At this same time, in David's touring show, he did an interactive routine with the entire audience. Everyone was given a sheet of paper that could be torn into rectangles. One of those rectangles had an image of the moon, I believe all the others were blank. Despite mixing and shuffling, the majority of the audience ended up with the Moon card as their chosen image.

Clearly this fascination with making the moon vanish has stuck with David all these years. I heard that they had created multiple ways to do the effect. One would expect no less from Copperfield. Speculation on the internet, at least some of it leans towards it being like the Statue of Liberty in methodology. I disagree. Many of the mega trick concepts have been exposed on youtube, both magics biggest friend and enemy. I believe the reason we have no seen this trick is David and his team were looking for something that had never been done before. That's my belief at least. And beyond that I'm not going to waste my time trying to think about 'how it was done' before they even do it. I sincerely hope it fools the hell out of me! If it's that strong, I don't want to know!!!

David Copperfield, back in the day was known for this type of thing. In case you're not familiar, here are a few things he did: Levitated a Ferrari On Stage, Made a Lear Jet Vanish while surrounded, Caused The Statue of Liberty to Vanish, Walked Through the Great Wall of China, Made the Orient express train car weightless and then disappear, Made a Large Boat Vanish and Reappear in the Bermuda Triangle, He Flew on stage, not only solo but with a spectator in his arms as well. I'd say the one mis-step was the Tornado of Fire, which was more a David Blaine sort of stunt. There is no need to go that route when you're already KING.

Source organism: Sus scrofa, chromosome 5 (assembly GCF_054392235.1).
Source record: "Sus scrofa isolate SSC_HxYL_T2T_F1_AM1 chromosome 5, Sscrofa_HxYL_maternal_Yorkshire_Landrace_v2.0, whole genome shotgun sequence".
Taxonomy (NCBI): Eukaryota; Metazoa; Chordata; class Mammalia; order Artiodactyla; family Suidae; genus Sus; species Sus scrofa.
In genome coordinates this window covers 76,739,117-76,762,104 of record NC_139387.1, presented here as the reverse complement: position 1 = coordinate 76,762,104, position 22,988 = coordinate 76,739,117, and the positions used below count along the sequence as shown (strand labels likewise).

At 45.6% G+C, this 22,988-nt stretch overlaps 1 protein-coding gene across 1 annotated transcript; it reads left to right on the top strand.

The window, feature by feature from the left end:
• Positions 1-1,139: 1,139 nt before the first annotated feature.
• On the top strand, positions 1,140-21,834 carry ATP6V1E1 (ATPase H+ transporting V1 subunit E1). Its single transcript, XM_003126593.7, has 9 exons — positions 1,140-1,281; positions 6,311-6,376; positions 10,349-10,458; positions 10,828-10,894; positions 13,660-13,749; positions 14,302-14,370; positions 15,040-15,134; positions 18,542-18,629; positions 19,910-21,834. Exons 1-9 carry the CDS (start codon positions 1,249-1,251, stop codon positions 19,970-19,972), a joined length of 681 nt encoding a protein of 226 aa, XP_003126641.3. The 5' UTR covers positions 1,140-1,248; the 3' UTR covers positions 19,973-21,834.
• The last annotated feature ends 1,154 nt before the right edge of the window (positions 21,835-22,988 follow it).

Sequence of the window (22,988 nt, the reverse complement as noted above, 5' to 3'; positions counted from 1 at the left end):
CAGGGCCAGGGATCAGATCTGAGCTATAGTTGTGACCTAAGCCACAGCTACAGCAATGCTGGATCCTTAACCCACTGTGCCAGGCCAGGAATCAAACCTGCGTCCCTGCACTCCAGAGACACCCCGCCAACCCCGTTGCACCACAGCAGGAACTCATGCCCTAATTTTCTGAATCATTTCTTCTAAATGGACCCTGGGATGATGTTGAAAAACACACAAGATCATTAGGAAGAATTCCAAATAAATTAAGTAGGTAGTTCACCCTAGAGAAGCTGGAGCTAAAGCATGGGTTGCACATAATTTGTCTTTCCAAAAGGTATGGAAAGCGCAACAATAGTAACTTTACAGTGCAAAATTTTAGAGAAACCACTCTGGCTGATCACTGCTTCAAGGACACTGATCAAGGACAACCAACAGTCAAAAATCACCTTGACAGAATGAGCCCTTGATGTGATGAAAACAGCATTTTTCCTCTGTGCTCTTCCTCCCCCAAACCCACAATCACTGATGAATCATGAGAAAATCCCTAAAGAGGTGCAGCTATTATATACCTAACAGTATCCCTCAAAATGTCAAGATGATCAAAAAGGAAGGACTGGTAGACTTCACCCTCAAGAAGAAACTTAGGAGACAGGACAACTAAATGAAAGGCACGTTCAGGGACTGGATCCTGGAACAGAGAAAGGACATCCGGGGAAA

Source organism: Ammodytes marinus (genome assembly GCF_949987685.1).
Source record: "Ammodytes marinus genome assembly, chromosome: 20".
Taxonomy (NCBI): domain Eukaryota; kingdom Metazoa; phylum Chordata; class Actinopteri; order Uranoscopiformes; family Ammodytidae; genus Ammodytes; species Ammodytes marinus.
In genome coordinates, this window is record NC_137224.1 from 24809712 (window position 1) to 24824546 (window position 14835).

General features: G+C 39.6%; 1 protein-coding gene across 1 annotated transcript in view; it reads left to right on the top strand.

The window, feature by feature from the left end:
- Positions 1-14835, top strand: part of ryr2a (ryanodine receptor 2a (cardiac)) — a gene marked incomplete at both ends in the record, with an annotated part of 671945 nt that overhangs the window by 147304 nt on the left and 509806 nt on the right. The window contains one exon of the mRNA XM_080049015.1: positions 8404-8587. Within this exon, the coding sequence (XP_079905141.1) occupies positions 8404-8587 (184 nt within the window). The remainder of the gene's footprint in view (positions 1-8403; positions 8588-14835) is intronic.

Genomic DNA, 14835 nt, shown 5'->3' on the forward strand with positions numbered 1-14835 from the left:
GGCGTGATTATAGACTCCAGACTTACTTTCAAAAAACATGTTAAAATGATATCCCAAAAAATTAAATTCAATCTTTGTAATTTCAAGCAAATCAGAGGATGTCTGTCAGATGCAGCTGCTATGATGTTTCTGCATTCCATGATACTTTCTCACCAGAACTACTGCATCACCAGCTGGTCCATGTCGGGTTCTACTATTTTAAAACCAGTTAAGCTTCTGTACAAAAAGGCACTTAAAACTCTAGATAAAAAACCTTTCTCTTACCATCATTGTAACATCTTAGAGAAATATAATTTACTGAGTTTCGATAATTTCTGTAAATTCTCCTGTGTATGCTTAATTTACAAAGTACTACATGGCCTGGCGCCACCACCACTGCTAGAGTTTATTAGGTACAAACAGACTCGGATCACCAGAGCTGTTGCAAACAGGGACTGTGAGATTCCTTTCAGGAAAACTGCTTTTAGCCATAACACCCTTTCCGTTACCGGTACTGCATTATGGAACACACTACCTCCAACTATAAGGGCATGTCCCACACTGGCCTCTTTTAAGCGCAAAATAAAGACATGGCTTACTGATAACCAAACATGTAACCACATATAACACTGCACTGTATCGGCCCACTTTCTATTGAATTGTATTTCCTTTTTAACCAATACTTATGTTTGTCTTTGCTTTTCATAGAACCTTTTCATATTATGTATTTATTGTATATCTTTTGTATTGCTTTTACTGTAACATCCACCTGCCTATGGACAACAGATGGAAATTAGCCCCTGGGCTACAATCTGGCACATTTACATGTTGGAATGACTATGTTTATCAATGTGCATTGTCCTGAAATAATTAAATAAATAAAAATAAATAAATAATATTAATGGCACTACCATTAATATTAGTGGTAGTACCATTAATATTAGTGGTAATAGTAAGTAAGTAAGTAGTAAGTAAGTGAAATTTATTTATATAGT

If I might quote a famous line from a movie, it's from Star Trek the Wrath of Kahn. The dialog is between Spock and Kirk, Spock says, "If I might be so bold, it was a mistake for you to accept promotion, commanding a starship is your first best destiny, anything else is a waste of material." I feel this way about David Copperfield, this type of thing, the Moon Vanish, THIS stuff is your first best destiny. It's what we all loved, it's what put you on the map. It's what we expected from you. That isn't say that David Copperfield isn't talented in other areas. OMG, he's brilliant in so many ways, and surrounds himself with super talented people. But lets face it. We've been waiting for this return. It's the most exciting thing in the world of magic that I can think of in ages.